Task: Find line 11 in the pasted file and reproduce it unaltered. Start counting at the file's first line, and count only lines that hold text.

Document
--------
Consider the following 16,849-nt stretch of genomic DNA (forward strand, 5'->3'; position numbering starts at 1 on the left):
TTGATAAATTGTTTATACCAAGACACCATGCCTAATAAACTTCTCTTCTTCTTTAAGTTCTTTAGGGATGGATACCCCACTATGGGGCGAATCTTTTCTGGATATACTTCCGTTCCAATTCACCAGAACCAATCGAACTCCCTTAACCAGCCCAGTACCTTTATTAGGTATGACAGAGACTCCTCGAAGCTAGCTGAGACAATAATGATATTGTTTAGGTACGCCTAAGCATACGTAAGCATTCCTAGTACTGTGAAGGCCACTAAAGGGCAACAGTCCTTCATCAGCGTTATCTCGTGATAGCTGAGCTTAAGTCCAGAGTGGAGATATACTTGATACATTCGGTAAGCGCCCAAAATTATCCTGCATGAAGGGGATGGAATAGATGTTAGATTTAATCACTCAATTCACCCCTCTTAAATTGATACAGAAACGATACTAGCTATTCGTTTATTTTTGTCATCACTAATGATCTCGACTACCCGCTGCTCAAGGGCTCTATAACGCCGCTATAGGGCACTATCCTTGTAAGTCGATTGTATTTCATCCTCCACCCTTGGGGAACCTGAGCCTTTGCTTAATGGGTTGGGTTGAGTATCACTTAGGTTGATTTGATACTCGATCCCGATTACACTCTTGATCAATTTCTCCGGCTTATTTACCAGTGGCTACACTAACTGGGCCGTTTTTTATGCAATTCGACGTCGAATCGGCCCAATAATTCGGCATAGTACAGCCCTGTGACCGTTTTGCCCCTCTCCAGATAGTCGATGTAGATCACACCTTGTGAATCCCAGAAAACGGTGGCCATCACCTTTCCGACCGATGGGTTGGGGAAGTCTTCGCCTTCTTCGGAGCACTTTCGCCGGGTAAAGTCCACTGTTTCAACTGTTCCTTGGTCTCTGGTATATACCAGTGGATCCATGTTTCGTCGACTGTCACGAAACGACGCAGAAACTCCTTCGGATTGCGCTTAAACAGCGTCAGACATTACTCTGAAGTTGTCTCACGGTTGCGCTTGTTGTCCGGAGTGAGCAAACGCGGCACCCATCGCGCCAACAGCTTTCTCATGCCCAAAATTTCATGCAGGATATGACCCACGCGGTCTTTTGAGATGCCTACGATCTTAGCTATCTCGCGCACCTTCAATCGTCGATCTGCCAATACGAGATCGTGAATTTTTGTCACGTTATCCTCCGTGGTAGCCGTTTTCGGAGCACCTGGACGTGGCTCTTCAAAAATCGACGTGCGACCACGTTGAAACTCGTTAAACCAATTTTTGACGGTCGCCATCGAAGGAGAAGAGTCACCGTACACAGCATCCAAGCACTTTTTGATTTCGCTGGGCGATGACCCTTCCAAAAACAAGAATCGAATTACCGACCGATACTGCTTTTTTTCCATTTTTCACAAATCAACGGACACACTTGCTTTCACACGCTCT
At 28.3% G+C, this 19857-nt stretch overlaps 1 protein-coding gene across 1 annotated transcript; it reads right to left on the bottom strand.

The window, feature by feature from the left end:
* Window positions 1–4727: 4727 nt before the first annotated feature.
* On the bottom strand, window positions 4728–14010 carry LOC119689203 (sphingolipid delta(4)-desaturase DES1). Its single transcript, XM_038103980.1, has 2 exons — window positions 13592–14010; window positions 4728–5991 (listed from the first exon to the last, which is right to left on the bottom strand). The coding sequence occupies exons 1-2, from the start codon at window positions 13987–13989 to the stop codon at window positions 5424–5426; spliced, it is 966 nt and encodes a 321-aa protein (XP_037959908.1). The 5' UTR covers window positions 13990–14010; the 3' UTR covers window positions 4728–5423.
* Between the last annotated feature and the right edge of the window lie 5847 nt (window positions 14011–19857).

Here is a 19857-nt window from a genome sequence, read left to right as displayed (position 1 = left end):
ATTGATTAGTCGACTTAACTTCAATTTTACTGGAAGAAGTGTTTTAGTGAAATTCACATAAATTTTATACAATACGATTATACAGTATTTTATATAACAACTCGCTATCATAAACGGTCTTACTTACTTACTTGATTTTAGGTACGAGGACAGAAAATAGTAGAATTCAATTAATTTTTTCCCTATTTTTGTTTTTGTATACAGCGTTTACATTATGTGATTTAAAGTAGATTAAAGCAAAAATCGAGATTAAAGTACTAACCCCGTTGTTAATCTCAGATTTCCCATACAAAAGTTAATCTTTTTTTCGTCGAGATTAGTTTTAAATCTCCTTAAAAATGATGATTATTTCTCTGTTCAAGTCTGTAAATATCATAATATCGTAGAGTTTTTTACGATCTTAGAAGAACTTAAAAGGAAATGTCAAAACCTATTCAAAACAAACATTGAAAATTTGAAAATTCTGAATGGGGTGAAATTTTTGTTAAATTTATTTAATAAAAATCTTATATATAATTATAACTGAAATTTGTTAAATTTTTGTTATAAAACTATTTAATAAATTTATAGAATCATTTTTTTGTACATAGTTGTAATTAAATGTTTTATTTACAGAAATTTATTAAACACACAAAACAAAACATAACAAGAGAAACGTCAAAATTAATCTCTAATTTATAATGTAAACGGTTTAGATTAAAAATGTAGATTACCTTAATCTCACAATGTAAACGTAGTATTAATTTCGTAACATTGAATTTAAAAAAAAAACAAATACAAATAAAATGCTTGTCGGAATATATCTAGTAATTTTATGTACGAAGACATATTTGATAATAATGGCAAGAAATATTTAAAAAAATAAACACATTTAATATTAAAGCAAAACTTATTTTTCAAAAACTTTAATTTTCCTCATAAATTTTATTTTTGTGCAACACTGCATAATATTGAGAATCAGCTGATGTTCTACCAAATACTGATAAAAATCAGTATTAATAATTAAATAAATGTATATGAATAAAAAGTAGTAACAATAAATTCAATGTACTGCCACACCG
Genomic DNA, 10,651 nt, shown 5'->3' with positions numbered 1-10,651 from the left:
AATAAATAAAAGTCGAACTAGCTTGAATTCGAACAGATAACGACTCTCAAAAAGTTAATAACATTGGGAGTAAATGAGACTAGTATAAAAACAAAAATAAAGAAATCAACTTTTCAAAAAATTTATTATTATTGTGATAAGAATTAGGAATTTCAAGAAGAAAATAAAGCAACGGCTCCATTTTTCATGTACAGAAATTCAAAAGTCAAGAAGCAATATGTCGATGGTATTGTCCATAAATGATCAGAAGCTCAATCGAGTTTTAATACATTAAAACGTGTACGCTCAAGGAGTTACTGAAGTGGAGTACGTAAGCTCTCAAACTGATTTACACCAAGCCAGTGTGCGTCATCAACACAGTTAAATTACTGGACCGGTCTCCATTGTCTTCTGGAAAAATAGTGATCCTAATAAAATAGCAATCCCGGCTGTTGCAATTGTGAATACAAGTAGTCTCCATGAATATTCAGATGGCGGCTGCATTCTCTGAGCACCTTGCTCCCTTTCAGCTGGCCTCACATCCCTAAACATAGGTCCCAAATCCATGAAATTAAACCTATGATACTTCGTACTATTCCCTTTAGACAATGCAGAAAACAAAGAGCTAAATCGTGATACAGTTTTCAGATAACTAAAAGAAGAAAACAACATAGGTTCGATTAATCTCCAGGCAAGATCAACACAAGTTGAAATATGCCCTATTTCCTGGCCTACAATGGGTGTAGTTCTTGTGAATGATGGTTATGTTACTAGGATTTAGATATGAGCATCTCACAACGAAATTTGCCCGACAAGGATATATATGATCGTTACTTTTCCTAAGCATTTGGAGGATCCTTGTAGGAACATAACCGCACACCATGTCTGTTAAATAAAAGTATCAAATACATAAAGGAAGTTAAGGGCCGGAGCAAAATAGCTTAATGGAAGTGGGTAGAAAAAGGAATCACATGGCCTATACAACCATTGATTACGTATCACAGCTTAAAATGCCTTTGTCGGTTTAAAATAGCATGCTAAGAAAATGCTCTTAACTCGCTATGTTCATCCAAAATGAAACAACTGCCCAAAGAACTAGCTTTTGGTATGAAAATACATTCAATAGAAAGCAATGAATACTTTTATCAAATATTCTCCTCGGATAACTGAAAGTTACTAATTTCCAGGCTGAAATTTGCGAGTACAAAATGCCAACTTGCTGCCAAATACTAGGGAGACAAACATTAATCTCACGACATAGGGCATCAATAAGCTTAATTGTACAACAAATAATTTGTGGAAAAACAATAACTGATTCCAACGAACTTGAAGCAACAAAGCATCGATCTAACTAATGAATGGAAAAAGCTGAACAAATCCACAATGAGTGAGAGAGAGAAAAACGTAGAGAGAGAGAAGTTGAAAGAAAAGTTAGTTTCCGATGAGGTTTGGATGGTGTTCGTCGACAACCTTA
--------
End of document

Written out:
AATAAATAAAAGTCGAACTAGCTTGAATTCGAACAGATAACGACTCTCAAAAAGTTAATAACATTGGGAGTAAATGAGACTAGTATAAAAACAAAAATAAAGAAATCAACTTTTCAAAAAATTTATTATTATTGTGATAAGAATTAGGAATTTCAAGAAGAAAATAAAGCAACGGCTCCATTTTTCATGTACAGAAATTCAAAAGTCAAGAAGCAATATGTCGATGGTATTGTCCATAAATGATCAGAAGCTCAATCGAGTTTTAATACATTAAAACGTGTACGCTCAAGGAGTTACTGAAGTGGAGTACGTAAGCTCTCAAACTGATTTACACCAAGCCAGTGTGCGTCATCAACACAGTTAAATTACTGGACCGGTCTCCATTGTCTTCTGGAAAAATAGTGATCCTAATAAAATAGCAATCCCGGCTGTTGCAATTGTGAATACAAGTAGTCTCCATGAATATTCAGATGGCGGCTGCATTCTCTGAGCACCTTGCTCCCTTTCAGCTGGCCTCACATCCCTAAACATAGGTCCCAAATCCATGAAATTAAACCTATGATACTTCGTACTATTCCCTTTAGACAATGCAGAAAACAAAGAGCTAAATCGTGATACAGTTTTCAGATAACTAAAAGAAGAAAACAACATAGGTTCGATTAATCTCCAGGCAAGATCAACACAAGTTGAAATATGCCCTATTTCCTGGCCTACAATGGGTGTAGTTCTTGTGAATGATGGTTATGTTACTAGGATTTAGATATGAGCATCTCACAACGAAATTTGCCCGACAAGGATATATATGATCGTTACTTTTCCTAAGCATTTGGAGGATCCTTGTAGGAACATAACCGCACACCATGTCTGTTAAATAAAAGTATCAAATACATAAAGGAAGTTAAGGGCCGGAGCAAAATAGCTTAATGGAAGTGGGTAGAAAAAGGAATCACATGGCCTATACAACCATTGATTACGTATCACAGCTTAAAATGCCTTTGTCGGTTTAAAATAGCATGCTAAGAAAATGCTCTTAACTCGCTATGTTCATCCAAAATGAAACAACTGCCCAAAGAACTAGCTTTTGGTATGAAAATACATTCAATAGAAAGCAATGAATACTTTTATCAAATATTCTCCTCGGATAACTGAAAGTTACTAATTTCCAGGCTGAAATTTGCGAGTACAAAATGCCAACTTGCTGCCAAATACTAGGGAGACAAACATTAATCTCACGACATAGGGCATCAATAAGCTTAATTGTACAACAAATAATTTGTGGAAAAACAATAACTGATTCCAACGAACTTGAAGCAACAAAGCATCGATCTAACTAATGAATGGAAAAAGCTGAACAAATCCACAATGAGTGAGAGAGAGAAAAACGTAGAGAGAGAGAAGTTGAAAGAAAAGTTAGTTTCCGATGAGGTTTGGATGGTGTTCGTCGACAACCTTA